Educating Attorneys on Their Roles & Responsibilities

Educating attorneys on their roles and responsibilities is equally important. In our experience, a frequent reason for family disputes arises when an attorney for personal care is trying to limit other family members from having access to or visiting the incapable individual.

Outlined in their Guide to the Substitute Decisions Act, the Office of the Public Guardian and Trustee notes that attorneys for personal care must make decisions in accordance with the Substitute Decisions Act and the Health Care Consent Act. The Attorney must also consider and act on the known wishes or instructions of the person when they had capacity. Other duties include the following:

  • to act diligently and in good faith,
  • to try to foster the person’s independence, as much as possible,
  • to choose the least restrictive and intrusive course of action that is available and appropriate,
  • to explain the attorney’s powers and duties to the incapable person,
  • to encourage the person to participate, to the best of their abilities, in personal care decisions about them,
  • to seek to foster regular personal contact between the incapable person and supportive family members and friends; and
  • to consult from time to time with supportive family and friends who provide personal care for the person.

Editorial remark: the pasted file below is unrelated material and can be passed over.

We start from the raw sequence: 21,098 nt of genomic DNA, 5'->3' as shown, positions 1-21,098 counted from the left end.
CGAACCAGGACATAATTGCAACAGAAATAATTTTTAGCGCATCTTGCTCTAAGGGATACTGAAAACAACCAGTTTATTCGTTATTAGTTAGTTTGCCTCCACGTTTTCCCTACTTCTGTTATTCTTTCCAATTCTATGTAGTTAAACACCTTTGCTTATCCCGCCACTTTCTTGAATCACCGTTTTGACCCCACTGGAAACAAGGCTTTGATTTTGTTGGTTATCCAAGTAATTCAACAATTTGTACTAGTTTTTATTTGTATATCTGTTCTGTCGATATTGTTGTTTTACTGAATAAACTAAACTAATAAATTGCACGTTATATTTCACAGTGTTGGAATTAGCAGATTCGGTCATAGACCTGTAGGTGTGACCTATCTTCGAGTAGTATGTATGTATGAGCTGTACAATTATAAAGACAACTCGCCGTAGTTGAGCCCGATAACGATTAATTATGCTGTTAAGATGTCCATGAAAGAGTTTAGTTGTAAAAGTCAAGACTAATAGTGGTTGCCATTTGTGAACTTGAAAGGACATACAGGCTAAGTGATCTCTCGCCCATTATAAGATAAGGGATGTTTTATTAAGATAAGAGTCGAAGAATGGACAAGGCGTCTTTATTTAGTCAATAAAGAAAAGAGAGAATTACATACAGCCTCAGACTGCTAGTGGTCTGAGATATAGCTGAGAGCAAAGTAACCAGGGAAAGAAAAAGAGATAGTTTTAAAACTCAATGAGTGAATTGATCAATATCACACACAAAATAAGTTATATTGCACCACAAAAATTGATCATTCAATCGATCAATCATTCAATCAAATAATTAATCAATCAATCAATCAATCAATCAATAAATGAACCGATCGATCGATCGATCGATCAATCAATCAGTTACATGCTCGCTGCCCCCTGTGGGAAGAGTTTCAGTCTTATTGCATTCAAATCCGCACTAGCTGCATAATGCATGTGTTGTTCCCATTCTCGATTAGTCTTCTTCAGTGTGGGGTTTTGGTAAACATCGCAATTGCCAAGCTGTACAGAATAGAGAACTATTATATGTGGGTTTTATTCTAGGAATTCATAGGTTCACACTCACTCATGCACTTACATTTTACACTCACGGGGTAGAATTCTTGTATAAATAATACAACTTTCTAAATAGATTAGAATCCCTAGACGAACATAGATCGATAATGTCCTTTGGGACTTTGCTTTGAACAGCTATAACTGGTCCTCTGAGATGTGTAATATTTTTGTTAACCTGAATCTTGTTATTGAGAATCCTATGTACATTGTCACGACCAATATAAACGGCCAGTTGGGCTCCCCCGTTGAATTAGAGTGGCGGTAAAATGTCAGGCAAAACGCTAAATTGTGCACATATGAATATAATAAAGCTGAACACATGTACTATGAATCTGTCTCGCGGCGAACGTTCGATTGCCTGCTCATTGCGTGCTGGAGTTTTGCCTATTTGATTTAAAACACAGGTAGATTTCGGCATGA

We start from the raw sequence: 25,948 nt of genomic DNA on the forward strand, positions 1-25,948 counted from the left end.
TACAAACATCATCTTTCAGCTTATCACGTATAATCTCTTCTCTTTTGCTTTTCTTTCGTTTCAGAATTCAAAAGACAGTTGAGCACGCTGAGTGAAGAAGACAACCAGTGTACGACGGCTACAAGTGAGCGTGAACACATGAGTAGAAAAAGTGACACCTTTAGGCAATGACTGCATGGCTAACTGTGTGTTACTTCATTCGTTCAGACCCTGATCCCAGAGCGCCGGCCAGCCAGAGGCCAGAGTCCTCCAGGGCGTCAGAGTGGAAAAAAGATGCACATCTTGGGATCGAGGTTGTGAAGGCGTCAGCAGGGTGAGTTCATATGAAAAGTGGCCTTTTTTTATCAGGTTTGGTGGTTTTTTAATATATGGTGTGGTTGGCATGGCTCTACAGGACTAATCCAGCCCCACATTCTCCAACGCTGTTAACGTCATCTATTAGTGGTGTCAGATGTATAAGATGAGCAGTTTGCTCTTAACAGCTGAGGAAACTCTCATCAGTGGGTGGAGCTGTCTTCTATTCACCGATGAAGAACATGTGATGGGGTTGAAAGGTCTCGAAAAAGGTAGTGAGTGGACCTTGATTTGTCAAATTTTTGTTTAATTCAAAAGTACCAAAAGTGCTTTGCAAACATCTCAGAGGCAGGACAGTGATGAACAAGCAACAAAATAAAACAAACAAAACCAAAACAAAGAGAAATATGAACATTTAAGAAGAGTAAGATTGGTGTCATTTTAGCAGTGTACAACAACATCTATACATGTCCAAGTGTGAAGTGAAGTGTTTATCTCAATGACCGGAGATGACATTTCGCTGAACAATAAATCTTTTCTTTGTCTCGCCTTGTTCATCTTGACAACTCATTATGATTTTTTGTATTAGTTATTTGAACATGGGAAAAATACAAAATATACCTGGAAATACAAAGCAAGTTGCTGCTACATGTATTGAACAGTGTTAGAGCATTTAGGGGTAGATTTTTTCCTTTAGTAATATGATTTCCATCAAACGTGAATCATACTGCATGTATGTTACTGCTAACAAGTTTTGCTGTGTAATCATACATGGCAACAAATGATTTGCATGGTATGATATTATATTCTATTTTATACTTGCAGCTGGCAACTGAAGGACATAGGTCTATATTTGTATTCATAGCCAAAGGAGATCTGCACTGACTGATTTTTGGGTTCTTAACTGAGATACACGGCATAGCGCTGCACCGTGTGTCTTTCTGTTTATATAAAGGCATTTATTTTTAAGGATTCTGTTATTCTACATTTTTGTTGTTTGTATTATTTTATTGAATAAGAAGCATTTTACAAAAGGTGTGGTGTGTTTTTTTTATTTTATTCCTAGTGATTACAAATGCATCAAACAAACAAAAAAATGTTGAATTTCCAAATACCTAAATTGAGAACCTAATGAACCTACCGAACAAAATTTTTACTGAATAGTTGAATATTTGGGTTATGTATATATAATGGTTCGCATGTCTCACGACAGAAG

In 2017, the Law Commission of Ontario released its report Legal Capacity, Decision-Making, and Guardianship. It made a series of recommendations[1] to improve the use and understanding of POAs in Ontario and to provide more clarity for individuals, families, healthcare providers, and other stakeholders who rely on POAs. To date, many of those recommendations have not been implemented.

Helping Your Clients Understand

Effective education is a game-changer. If you are working in the estate planning industry or advising clients, consider taking the time to use a scenario-based approach to help clients understand the actual details of their circumstances before they choose an attorney. It would also be helpful to have a repository of straightforward information and tools that could easily be retrieved to understand the powers, responsibilities, and risks associated with substitute decision-making and POAs for Personal Care. There are numerous educational resources across various sites such as The Public Guardian and Trustee, Elder Abuse Ontario, the Advocacy Centre for the Elderly, etc. Still, few clients or families know where to find this information.


About Susan J. Hyatt
Susan J Hyatt is the Chair & CEO of Silver Sherpa Inc. A leader and author in the ‘smart aging’ movement, she is a member of the Canadian College of Health Leaders and the International Federation on Ageing. She holds a post-graduate certification in Negotiations from Harvard Law School/MIT and an MBA from Griffith University in Australia. She also holds a Bachelor of Science degree in Physical Therapy specializing in critical care/trauma from the University of Toronto.